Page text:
2.2. Experiment

Experiments were performed at room temperature under ultrahigh vacuum conditions with a base pressure below 1 × 10 10 mbar. Photoelectrons were detected with a Scienta R8000 electron analyzer (Scienta Omicron, Uppsala, Sweden) and the base pressure of the experimental setup was better than 1 × 10 10 mbar. Laser-based tr-ARPES experiments were performed using pump (1.5 eV) and probe (6 eV) pulses from a home-made fs Ti:Sapphire oscillator coupled to an ultrafast amplifier laser system (RegA, Coherent, Dieburg, Germany). The repetition rate of the laser was 150 kHz, and the time resolution of the tr-ARPES experiment was ∼180 fs. The angular and energy resolutions of the measurements were 0.1 and 20 meV, respectively.
To generate the fourth harmonic of the laser, we employed three steps of sum-frequency generation processes. In a first step, the output laser beam with central wavelength of 800 nm was focused into a thin barium borate (BBO) crystal to produce the second harmonic (3 eV) via type I phase-matching. Subsequently, the fundamental radiation and the 3 eV beam were mixed in a second BBO crystal producing the third harmonic (4.5 eV) via type II phase matching. In the last step, the third and the first harmonic were mixed (type I) to produce the fourth harmonic (6 eV). The resulting beams were spatially separated using a CaF 2 prism. All the harmonics split by the prism were blocked except for the first and the fourth harmonic, which were focused on the sample. The pump fluence was ∼100 μ J/cm 2 , and the linear polarizations of the pump and probe beams were adjusted using zero-order tunable λ / 2 waveplates. The pump-probe time delay Δ t was varied using an optical delay stage allowing motorized linear translations of the mirrors with sub- μ m resolution.
Bi 2 Te 3 bulk single crystals were cleaved in situ and grown by the Bridgman method [58] at the Lomonosov Moscow State University. The growth temperature was in the range of 580–600 C, and the temperature gradient during growth was 5 C/cm. The high crystal quality of the obtained (111) surfaces was verified by low-energy electron diffraction as well as by the presence of sharp features in the ARPES dispersions.

3. Results and Discussion

3.1. Generalized Boltzmann Approach for Ultrafast Dynamics in Topological Insulators

To compute the dynamics of the momentum- and band-resolved electronic population at the surface, we used the Boltzmann equation after explicitly including electron–electron and electron–phonon scatterings in a quantitative way. The change of the population f n ( k , t ) in the n-th band and with momentum k was obtained by computing all the incoming and outgoing scatterings, yielding the expression:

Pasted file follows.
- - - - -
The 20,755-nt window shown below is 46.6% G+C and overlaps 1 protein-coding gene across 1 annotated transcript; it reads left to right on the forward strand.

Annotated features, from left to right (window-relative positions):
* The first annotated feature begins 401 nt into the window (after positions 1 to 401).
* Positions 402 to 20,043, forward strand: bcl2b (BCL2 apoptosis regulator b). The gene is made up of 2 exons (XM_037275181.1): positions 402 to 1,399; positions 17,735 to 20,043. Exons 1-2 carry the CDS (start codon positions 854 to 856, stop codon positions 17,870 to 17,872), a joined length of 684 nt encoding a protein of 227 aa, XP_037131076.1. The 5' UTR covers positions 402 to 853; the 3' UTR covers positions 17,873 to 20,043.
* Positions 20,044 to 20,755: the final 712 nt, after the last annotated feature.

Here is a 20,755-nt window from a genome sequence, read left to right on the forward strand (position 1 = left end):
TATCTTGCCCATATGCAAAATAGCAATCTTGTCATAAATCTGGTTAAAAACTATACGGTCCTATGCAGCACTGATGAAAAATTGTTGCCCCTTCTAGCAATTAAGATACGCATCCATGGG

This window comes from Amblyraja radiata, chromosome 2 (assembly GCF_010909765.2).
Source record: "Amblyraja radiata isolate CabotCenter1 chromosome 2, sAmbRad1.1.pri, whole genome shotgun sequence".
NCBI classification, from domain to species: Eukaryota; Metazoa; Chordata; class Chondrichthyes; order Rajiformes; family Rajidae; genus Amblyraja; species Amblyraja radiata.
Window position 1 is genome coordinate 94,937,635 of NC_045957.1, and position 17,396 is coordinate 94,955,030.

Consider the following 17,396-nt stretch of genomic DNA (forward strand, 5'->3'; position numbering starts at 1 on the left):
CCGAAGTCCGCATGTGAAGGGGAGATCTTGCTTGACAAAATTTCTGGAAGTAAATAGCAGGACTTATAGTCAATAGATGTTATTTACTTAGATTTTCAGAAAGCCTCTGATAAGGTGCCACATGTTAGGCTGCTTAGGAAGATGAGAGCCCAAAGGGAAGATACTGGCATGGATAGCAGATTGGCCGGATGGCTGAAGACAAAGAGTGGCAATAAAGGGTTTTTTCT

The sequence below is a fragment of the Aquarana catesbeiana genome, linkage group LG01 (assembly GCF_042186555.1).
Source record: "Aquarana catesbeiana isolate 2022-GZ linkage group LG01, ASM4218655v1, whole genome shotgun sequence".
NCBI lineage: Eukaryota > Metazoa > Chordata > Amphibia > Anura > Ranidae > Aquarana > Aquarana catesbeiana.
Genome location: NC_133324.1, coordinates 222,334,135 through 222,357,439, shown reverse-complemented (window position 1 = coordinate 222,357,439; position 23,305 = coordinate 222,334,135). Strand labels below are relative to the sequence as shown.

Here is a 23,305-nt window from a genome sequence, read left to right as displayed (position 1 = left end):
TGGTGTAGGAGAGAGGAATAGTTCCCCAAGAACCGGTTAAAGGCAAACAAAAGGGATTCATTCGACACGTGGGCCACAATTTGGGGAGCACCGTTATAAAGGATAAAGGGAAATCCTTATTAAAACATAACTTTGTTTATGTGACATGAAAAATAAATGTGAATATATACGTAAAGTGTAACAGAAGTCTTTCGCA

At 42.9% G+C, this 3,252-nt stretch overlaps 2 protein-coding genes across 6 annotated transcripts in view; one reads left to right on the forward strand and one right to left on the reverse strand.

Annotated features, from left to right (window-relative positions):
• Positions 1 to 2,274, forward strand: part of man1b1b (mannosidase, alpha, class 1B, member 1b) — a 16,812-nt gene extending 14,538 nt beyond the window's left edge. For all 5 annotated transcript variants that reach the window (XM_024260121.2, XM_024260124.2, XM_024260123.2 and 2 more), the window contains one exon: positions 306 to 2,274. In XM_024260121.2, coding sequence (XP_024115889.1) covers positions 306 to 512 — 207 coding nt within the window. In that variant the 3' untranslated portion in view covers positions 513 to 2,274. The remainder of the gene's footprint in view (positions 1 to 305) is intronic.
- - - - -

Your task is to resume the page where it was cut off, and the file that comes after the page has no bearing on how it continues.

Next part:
f n ( k , t ) t = n 1 , n 2 , n 3 W e e ( n , k , n 1 , k 1 n 2 , k 2 , n 3 , k 3 ) f n ( k , t ) f n 1 ( k 1 , t ) ( 1 f n 2 ( k 2 , t ) ) ( 1 f n 3 ( k 3 , t ) ) · · d k 1 d k 2 d k 3 + n 1 , n 2 , n 3 W e e ( n 2 , k 2 , n 3 , k 3 n , k , n 1 , k 1 ) ( 1 f n ( k , t ) ) ( 1 f n 1 ( k 1 , t ) ) f n 2 ( k 2 , t ) · · f n 3 ( k 3 , t ) d k 1 d k 2 d k 3 n 1 ( W e ph ( n , k , q n 1 , k 1 ) g p h ( q , t ) + W e ph ( n , k n 1 , k 1 , q ) ( 1 + + g p h ( q , t ) ) ) f n ( k , t ) ( 1 f n 1 ( k 1 , t ) ) d q d k 1 + n 1 ( W e ph ( n 1 , k 1 , q n , k ) g p h ( q , t ) + + W e ph ( n 1 , k 1 n , k , q ) ( 1 + g p h ( q , t ) ) ) ( 1 f n ( k , t ) ) f n 1 ( k 1 , t ) d q d k 1 + f n ( k , t ) t l ,
where the first integral describes the decrease in population due to all the scatterings of electrons in the n-th band and momentum k with any other electron in band n 1 and momentum k 1 , and arriving at any two states at bands n 2 and n 3 and momenta k 2 and k 3 , respectively. The second integral represents all the combinations of scattering in other states that instead lead to an increase of population in the n-th band and momentum k . The next two integrals represent analogous scatterings involving one electron and one phonon. The last term represents the laser excitation.
We first focus on electron–electron scatterings. The scattering amplitude W e e ( k , k 1 k 2 , k 3 ) (where we dropped the explicit dependence on the band index for shortness) has to satisfy energy and momentum conservation, and can be written as
W e e ( k , k 1 k 2 , k 3 ) = ω e e ( k , k 1 k 2 , k 3 ) · · δ ( k + k 1 k 2 k 3 ) δ ( E ( k ) + E ( k 1 ) E ( k 2 ) E ( k 3 ) ) ,
where E ( k ) is the two-dimensional band dispersion (again with the band index dropped for shortness) and the unconstrained scattering amplitude ω e e ( k , k 1 k 2 , k 3 ) is a smooth function of the variables. The first Dirac delta enforces explicitly the momentum conservation, while the second one the energy conservation. We have ignored umklapp scatterings since, in the materials under investigation, the most relevant scatterings happen close enough to the Dirac point.
To reduce the complexity of the problem, we make the assumption that the two-dimensional surface band structure is circularly symmetric. This is a very good approximation close to the vertex of the Dirac cone. Within this approximation, the electron population f ( k ) depends only on the length k of the momentum k . Moreover, the integrals in Equation (1) can be partially calculated analytically. For instance, the first term in Equation (1) can be reduced to